Local businesses are the “social glue” that binds communities together, and many of them are struggling more than ever.
The high street has lost many businesses in the past decade, including some very big names. And, undoubtedly, some of them blame online shopping for their demise. But, about 29% of addresses on the high street in Great Britain still belongs to retail shops. So, are high street shops breathing their last breath, or are they finding ways to adapt to the seismic shift in our shopping habits?
Changing Shopping Habits
The popularity of smartphones has made in-store shopping ‘more experiential.’ Thanks to smartphones and high-speed internet, we can easily check everything about a product before we make a purchase—including the price, availability, quality, etc. We don’t need to go to a store anymore in order to see whether we’ll get a good deal or not. So, now, when we go shopping, we look for a greater ‘leisure experience’ rather than anything else. As we can get everything online, many of us go to brick and mortar shops simply for the social trip. We view it as a part of an important family ritual or simply as a means to entertainment.
Online shopping is challenging high street shops to create an ‘experience’ in order to stay in business. As they have the mass to draw in consumers, large and well-provisioned retail shops aren’t having a hard time with this change. Smaller high street retailers and other local businesses, on the other hand, have to work harder to add leisure elements to the customer experience. To maintain interest among shoppers, small-town shops will have to excel. Luckily, small local shops still have one huge advantage over large online retailers when it comes to customer experience—the ability to forge close, personal relationships with customers.
Small business is built on personal relationships. Compared to large online retail chains, local businesses have more opportunities to offer great, personalised customer service. But now more than ever, local high street shops need to capitalise on this ability. Aside from making their shops a nice place to be, they can partner with non-competing shops to organise sales or events, get involved with community events, and work together with local schools. Unlike online retailers, local business owners have more opportunities to meet with their customers in person. In order to keep their businesses afloat, many of them will need to better leverage these relationships.
Before the rise of online shopping, out of town shopping centres were the only major competition to high street shops and vice versa. The only significant advantage out of town stores had over high street retailers was convenience in the form of easy access and free parking. For a while now, it has been clear that convenience is key to high street survival. Obviously, online shops offer unprecedented levels of convenience to their customers, making things even more difficult for high street retailers.
Setting up a website, promoting products, organising payments, arranging shipping… all of this can now be done online and with greater ease. High street shops are forced to compete with lower-overhead businesses that operate entirely online.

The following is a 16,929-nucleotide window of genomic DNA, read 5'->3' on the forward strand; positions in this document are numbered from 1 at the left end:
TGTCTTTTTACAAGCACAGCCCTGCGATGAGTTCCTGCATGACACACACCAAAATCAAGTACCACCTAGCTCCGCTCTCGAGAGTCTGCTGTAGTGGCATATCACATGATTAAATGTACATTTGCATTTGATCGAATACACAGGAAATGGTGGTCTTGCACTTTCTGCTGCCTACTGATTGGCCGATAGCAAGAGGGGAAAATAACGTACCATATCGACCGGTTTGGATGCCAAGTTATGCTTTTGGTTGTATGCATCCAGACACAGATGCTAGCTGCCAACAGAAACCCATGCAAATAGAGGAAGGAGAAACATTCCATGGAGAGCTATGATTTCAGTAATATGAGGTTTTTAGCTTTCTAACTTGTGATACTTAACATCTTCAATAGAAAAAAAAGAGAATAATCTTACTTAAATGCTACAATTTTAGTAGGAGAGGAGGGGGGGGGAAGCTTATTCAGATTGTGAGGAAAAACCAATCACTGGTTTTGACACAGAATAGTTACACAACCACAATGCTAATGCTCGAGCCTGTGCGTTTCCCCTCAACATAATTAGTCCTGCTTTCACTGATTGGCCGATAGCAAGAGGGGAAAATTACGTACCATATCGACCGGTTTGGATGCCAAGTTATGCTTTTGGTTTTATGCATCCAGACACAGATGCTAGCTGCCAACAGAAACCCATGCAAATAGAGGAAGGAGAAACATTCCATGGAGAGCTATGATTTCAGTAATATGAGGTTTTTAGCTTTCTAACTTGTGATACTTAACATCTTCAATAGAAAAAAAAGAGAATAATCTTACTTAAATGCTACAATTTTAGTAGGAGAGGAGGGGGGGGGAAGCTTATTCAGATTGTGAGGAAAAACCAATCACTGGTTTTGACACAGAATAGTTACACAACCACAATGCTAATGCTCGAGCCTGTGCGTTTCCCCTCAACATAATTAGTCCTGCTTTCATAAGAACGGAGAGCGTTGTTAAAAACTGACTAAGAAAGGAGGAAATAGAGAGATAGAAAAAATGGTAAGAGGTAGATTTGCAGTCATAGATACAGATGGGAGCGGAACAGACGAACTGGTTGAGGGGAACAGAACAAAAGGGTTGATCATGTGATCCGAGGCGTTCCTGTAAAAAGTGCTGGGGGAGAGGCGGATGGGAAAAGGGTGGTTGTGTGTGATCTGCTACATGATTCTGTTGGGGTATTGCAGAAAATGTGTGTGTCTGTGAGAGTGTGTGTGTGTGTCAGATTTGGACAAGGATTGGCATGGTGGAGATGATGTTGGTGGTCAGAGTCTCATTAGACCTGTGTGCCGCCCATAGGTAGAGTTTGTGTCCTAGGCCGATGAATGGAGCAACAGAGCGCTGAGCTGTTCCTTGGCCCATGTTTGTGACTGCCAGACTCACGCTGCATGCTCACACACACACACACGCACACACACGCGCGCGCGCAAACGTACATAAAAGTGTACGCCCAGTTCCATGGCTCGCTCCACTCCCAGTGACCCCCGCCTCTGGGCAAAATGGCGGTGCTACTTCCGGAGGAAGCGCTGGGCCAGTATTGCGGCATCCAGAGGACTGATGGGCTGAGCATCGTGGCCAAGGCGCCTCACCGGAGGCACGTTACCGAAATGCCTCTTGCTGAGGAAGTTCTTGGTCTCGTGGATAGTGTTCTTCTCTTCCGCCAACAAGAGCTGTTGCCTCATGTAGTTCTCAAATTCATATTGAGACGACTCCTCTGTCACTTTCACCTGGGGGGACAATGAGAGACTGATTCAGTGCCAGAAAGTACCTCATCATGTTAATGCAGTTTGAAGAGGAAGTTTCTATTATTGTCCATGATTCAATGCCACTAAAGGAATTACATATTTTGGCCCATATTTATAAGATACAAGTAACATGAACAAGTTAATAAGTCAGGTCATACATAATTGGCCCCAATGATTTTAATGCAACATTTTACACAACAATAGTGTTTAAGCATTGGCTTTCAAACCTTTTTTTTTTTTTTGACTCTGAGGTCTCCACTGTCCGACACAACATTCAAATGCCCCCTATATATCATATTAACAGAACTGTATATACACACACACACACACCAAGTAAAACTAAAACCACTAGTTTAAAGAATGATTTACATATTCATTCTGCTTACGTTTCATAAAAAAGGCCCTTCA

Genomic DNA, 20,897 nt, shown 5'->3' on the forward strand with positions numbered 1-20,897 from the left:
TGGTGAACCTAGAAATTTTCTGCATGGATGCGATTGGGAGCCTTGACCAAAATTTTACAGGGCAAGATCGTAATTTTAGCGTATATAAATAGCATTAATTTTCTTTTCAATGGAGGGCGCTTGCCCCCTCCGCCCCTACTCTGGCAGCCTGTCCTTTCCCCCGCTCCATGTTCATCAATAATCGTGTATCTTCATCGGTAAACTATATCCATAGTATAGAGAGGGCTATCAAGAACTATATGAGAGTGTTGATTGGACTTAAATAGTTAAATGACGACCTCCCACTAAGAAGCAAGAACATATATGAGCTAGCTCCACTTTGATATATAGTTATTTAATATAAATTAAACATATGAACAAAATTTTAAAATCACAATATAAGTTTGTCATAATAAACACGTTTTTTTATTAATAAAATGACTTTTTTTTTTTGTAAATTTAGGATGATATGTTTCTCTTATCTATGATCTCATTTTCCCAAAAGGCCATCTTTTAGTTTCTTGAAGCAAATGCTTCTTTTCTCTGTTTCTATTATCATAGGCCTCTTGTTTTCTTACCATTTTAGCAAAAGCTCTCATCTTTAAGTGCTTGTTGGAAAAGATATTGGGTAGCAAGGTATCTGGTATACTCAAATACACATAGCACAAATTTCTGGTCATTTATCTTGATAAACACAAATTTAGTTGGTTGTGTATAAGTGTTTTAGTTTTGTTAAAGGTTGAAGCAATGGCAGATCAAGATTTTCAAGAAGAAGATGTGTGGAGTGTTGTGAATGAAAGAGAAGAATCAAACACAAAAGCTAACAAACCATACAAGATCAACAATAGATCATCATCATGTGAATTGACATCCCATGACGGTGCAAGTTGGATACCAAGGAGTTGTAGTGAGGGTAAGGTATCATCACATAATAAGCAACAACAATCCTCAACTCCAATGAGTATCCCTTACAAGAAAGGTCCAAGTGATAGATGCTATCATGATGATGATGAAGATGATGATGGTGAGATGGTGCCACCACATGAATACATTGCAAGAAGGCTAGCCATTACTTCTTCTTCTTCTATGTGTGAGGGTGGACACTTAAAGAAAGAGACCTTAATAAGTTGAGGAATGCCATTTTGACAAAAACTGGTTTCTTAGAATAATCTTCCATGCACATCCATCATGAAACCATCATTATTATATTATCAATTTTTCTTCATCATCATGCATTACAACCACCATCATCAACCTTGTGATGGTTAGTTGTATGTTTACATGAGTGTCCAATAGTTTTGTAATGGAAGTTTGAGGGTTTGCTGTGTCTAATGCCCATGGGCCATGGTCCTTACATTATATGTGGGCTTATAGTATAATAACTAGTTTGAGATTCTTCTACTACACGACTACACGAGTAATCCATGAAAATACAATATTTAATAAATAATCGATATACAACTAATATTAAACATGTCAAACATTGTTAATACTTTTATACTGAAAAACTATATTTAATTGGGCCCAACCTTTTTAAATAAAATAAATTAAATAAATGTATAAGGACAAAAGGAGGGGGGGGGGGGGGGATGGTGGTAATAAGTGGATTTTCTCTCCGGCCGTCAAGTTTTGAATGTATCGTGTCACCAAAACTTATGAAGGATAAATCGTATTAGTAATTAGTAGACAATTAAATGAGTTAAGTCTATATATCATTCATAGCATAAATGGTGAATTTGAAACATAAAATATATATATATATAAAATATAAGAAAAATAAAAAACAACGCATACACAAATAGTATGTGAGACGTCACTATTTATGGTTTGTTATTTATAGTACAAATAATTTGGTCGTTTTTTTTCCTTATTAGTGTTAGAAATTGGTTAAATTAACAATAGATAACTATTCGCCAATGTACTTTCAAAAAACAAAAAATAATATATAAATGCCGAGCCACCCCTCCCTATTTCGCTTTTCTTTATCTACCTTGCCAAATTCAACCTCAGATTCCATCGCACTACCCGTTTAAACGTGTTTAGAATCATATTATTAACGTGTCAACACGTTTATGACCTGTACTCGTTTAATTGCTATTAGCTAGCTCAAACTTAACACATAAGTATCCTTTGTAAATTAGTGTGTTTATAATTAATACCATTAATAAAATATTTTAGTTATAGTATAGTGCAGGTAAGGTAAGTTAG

To stay competitive, local brick and mortar shops must find ways to beat online businesses at their own game. Online businesses are forcing high street retailers, both big and small, to mix ‘brick and mortar’ and online features. To keep the high street alive, brick and mortar shops are increasingly investing in online customer experience and digital marketing. Strong performers in this area include high street retailers such as Argos and Next, and supermarkets such as Sainsbury and Waitrose.
Many shops have added new, convenient purchase and return options. Online shopping has also urged many high street shops to offer same-day delivery to their customers.
Some high street shops have even started using AI customer service chatbots on their sites in order to offer 24/7 customer service and improve the customer experience. AI chatbots can answer customers’ questions, offer them shopping advice, and help them pick out gifts for friends—even outside shopping hours.
For instance, H&M’s chatbot on Kik recommends outfits to customers based on their style and colour preferences. Essentially, it acts as the customer’s personal stylist. Thanks to the rapid expansion of AI, chatbots have become available to small local businesses as well, and not just the biggest retailers.
To drive footfall in-store, local shops are also investing in geofence technology and local SEO marketing. Offering online coupons that can only be used for “offline” purchases has also proven to be a great tactic for local businesses.
Contrary to popular belief, online shopping isn’t the end of local business. But it is the biggest driver of change in retail. To stay competitive, high street shops must embrace the change and get creative.
Jennifer Wilson is a writer at Qeedle.com She knows business processes and operations management inside out. As she understands all the challenges of running a small business firsthand, it’s her mission to tackle the topics that are most relevant to entrepreneurs and offer viable solutions.
This news section brings together positive articles about the high street from other websites, other contributions include guest writers and blogs written by businesses. Some individual articles have a read more button which will link you to continue reading on the original sources website. If there's a problem with this page Report it here